Rudd has a compelling driver in Partner, a physically imposing black man who, after being successfully defended by Rudd, has taken on the challenge of protecting and assisting the hyper-aggressive defence counsel.

Rudd has a monastic home life in a high rise tower. It is harder for a disgruntled _______ (pick any of the above he has confronted) to attack him in such a residence.

To while away the sleepless hours he regularly endures Rudd has a full size pool table occupying his den / living room and plays games against himself.

While he has little time in his hectic life for the ladies he is the father of a 7 year old boy, Sketcher, who is surprisingly normal despite his father’s chaotic life and his mother’s tumultuous lesbian relationship.

Rudd is really the type of daring courtroom lawyer all litigators wish we could be if we did not care about consequences. He is dancing on the edge every day.

And, by the way, he is a part owner of an upcoming professional cage fighter looking to reach the upper echelons of mixed martial arts. Rudd wears a brilliant yellow jacket and cap as one of the fighter’s handlers.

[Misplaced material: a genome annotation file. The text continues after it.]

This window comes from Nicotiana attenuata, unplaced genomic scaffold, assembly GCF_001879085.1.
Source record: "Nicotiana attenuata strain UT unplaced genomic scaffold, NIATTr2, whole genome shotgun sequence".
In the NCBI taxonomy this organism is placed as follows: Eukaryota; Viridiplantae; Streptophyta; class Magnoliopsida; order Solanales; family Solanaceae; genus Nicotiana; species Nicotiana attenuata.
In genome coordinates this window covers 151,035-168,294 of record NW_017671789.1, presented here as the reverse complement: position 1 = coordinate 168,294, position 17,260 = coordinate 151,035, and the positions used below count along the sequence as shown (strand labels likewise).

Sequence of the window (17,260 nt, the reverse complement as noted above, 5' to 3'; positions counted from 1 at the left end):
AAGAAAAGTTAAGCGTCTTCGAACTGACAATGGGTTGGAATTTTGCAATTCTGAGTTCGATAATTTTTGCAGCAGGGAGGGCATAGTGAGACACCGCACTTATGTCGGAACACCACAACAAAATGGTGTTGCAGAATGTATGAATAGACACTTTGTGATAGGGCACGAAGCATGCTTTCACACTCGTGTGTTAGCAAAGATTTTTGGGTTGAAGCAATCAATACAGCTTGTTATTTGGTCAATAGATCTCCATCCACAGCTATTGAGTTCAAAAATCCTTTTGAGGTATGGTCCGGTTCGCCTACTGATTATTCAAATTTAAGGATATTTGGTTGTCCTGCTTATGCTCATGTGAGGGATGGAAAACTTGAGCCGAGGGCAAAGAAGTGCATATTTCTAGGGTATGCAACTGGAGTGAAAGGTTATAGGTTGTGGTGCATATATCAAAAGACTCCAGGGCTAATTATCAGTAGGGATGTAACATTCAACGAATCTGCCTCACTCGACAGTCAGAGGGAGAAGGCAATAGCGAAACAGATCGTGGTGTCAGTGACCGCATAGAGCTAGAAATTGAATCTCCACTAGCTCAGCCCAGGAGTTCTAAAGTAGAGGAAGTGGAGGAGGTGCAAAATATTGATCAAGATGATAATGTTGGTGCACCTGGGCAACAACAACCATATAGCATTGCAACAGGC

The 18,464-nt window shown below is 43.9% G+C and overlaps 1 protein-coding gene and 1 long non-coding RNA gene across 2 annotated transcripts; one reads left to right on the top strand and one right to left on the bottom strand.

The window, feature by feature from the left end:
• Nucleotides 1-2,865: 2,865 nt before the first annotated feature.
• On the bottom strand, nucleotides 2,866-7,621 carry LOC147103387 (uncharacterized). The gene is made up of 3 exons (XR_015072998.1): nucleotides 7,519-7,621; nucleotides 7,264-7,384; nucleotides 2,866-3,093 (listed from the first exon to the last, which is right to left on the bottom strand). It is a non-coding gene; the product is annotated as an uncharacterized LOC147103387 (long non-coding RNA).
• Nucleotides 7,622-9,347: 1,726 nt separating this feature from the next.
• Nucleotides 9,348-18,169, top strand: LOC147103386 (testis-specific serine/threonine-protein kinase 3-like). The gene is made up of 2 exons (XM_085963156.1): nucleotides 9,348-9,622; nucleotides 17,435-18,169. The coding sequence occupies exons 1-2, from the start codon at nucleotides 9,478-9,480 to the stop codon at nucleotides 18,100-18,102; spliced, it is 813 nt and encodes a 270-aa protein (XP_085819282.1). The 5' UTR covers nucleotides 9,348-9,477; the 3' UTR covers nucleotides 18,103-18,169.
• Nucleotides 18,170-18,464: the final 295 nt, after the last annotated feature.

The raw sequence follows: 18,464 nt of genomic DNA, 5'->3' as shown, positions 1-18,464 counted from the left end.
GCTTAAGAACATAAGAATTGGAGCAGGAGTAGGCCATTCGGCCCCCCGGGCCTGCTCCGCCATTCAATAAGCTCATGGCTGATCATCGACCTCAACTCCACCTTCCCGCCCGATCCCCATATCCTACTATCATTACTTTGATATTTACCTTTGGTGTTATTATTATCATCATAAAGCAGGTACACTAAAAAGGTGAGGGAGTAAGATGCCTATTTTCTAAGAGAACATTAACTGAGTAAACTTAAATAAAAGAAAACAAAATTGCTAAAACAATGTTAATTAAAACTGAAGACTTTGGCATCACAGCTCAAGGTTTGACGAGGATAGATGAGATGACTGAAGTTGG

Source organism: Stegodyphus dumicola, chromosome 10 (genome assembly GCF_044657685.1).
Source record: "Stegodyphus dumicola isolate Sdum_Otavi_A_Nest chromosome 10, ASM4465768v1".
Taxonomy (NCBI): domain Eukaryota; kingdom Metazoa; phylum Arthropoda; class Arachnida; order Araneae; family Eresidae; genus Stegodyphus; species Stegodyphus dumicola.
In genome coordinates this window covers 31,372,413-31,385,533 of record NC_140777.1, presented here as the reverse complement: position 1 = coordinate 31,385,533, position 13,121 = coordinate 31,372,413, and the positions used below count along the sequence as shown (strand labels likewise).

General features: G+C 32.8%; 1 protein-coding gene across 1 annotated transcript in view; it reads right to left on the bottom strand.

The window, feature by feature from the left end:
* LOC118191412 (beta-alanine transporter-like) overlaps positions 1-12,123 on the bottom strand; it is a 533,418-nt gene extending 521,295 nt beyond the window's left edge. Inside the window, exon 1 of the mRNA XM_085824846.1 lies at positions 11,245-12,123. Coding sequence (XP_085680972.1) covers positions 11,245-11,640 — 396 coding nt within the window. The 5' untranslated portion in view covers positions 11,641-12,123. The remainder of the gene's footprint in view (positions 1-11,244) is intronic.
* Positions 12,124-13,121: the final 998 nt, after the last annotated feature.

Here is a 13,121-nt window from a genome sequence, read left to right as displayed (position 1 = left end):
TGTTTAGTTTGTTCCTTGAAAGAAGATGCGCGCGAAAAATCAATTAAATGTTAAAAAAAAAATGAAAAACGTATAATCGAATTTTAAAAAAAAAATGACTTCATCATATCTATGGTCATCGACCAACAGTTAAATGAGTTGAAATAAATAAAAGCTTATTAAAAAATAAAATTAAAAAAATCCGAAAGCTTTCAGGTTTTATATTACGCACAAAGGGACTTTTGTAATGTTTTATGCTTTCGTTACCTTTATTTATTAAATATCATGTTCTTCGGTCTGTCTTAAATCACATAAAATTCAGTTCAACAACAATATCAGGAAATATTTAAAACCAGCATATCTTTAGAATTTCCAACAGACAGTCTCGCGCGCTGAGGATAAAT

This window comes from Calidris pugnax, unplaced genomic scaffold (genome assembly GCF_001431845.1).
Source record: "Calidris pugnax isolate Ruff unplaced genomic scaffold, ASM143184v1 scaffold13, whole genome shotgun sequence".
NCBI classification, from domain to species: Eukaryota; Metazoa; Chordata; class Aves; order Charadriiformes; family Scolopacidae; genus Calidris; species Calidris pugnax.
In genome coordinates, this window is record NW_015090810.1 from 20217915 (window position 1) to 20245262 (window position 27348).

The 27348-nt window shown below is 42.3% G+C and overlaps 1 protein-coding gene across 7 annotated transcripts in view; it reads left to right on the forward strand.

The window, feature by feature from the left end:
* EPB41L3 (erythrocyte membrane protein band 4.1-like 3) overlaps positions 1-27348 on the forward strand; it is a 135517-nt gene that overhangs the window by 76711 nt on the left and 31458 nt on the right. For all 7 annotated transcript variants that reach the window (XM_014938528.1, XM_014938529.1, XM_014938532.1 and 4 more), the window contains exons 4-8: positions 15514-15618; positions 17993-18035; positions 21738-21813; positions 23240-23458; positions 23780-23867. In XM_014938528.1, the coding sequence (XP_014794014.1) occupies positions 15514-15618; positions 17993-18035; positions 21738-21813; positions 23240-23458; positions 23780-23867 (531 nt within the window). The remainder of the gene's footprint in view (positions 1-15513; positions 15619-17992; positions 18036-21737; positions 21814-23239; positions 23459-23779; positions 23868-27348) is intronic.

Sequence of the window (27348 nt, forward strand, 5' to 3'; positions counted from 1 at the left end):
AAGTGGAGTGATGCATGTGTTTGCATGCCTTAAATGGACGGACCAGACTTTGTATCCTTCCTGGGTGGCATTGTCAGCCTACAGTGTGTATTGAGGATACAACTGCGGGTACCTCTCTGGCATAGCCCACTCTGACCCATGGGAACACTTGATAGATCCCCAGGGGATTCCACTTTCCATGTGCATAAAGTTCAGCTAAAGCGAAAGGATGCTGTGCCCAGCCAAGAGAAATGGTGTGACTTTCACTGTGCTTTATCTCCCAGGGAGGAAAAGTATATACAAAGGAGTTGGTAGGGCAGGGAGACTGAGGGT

What leading male actor in Hollywood would not leap at the opportunity to play Rudd in the movies? Grisham thinks Rogue Lawyer and Rudd would be better suited to being a T.V. series. It has been a decade since one of his books has become a movie. Grisham, in a CBS interview, provided encouraging news that he hopes Rudd will return in future books as he has lots of adventures to tell readers.

My next post will actually discuss the type of cases undertaken by Rudd.

10 comments:

  1. Rudd certainly sounds like a larger-than-life sort of lawyer, Bill! I like it that he has a solid wit, too. And the way you describe him, he's not at all like most lawyers one reads about or sees on TV shows. He sounds like the kind of fearless lawyer you'd want defending you in court, too. And part-owner of a cage fighter? He sounds like he has some really interesting dimensions.

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    1. Margot: You would want Sebastian if you are innocent and have a tough case. You would not want him if you guilty of a relatively minor offence. He could blow up negotiations on a plea bargain if the prosecutor upset him.